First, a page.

The excesses of abusive corporate power are multiple and mounting. I’m not going to write about the carefully engineered efforts to privatize the Post Office in the UK, nor about similar efforts to sell off the Tennessee Valley Authority (TVA) in the US, nor the outsourcing of various tasks at the UK’s National Health Service, nor even about the corrupt acceptance by some Members of Parliament of paltry sums of money from corporate lobbyists. These are all minor diversions in the larger corporate game. The tightening corporate grip on government and public institutions is increasingly becoming apparent in the media,1 but my focus is on foundation of our modern democracies: the ability of the state to collect taxes.
Undermining the tax collecting process are the large multi-national corporations whose obsession is maximizing their take to the exclusion of all else. Their flagrant abuse of the new opportunities offered by globalization has enabled them to shift their money and even their accounts into offshore tax shelters. Some of the big time tax avoiders, like Amazon, Apple, Goldman Sachs, Microsoft, Google and Starbucks have recently come to the attention of the tax collecting states, but this handful is merely the frosting on the corporate cake.
The hundreds of top global corporations, hedge funds, banks, investment groups and their innumerable dependencies (like the big four manipulative accounting firms, the PR and Consultancy giants, and the foremost law firms) are all involved in obfuscating and manipulating the balance sheets and their financial obligations so that the nation states in which the profits are produced are deprived of the tax revenues necessary to cover their universally mounting debts. Admittedly, as Chrystia Freeland has pointed out, “closing the tax loopholes or tightening the lax tax enforcement … is politically difficult and technically complicated.”2
Thus the battle lines are being drawn. Prime Minister David Cameron is trying to control the multiple tax-havens located in overseas British territories that are siphoning-off undeclared corporate profits. The Cayman Islands, for example, has a government accountable to Westminster but does not level company tax, maintains strict banking secrecy and is consequently the headquarters for huge money laundering and tax-avoidance & evasion schemes.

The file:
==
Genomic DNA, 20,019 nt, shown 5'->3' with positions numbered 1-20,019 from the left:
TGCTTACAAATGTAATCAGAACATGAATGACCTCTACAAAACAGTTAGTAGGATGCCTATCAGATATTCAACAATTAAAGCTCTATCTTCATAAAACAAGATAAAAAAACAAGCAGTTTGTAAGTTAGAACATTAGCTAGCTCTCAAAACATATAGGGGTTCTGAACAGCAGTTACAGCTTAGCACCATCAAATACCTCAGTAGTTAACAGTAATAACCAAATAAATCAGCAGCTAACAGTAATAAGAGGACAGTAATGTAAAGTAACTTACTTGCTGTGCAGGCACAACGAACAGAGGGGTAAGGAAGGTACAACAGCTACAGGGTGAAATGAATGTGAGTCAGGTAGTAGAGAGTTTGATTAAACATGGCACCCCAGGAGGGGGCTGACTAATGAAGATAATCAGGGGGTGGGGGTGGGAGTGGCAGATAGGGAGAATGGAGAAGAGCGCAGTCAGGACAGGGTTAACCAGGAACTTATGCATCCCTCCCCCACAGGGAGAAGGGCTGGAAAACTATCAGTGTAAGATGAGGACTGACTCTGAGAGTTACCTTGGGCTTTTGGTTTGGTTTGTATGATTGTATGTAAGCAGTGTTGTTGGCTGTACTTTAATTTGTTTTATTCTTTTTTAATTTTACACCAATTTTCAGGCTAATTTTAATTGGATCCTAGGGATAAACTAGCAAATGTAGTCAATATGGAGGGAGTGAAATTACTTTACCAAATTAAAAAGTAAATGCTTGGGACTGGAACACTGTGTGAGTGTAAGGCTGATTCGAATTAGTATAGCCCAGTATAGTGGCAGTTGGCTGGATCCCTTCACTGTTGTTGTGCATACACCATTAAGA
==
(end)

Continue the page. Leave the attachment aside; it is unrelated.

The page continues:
President Obama is still finding it difficult to distance himself from Wall Street and the vast corporate lobbying industry in Washington. For their part, the corporations are cleverly keeping as low a tax profile as possible while bloating the media with advertising lauding all that is being done by their individual enterprises on behalf of the environment, education, health, the world’s poor etc. At the same time these corporations are studying how best to shift their overseas accounts to states, such as Ireland or Fiji with the lowest taxes and the most relaxed regulations or regulators, as the opportunity might provide. This overall process of avoidance is the key to the corporate furtherance of “globalization without responsibility.”
Which party is going to come out on top? The nation state, dependent on corporations for employment, investment, political funding and economic growth — or the corporations focused narrowly on profits and how to keep these from the grasping hands of governments? The corporate strategy has also focused on merging their corporate and financial power into the very heart of the nation state: revolving doors have been opened between top political & public officials and the corporate hierarchy in order to shape policies in their best interests. Companies like Nestle, Unilever, Cisco, Telefonica Procter & Gamble, and Statoil have all been paired with ministerial “buddies” in the British cabinet. Such cozy relationships always favor privatization, low taxation on the rich, low taxation on capital gains, lower expenditures on protection of the environment etc.3
Personally, I believe the creeping incursion of corporate influence into the mechanisms of the national state is too strong for the elected officials to take decisive action to curb its advance. An international agreement on the taxation of corporate profits would be a step in the right direction, but it is not likely to be forthcoming. Nobel Prize winner Joseph Stiglitz wrote at the end of May that “It is time the international community faced the reality: we have an unmanageable and unfair global tax regime.” Even Vince Cable, Britain’s Business Secretary, suggested before the G8 meeting in Northern Ireland in June that reforming “a dysfunctional international tax system” was necessary. “The underlying problem is a messy patchwork of international tax rules, some almost a century old.”4
Drastic change is needed. However, as I noted in a previous blog, radical change is viewed with trepidation by both the electorate and elected officials. I have long advocated that the state use its full powers to enforce something far more fundamental to the entire structure of our economic system: a measure which would help tackle such fundamental problems as economic inequality, youth unemployment, environmental degradation, as well as the current obsessive focus on “growth.” However, that major shift will be the subject of my next blog.
1See Seumas Milne, The Guardian, May 2013
2International Herald Tribune, “Taxes, titans and the greater good,” May 3, 2013
3‘More multinationals to get access to ministers,’ The Guardian, January 19, 2013, p.4
4Vince Cable, “International tax law is a mess,” The Observer, June 9, 2013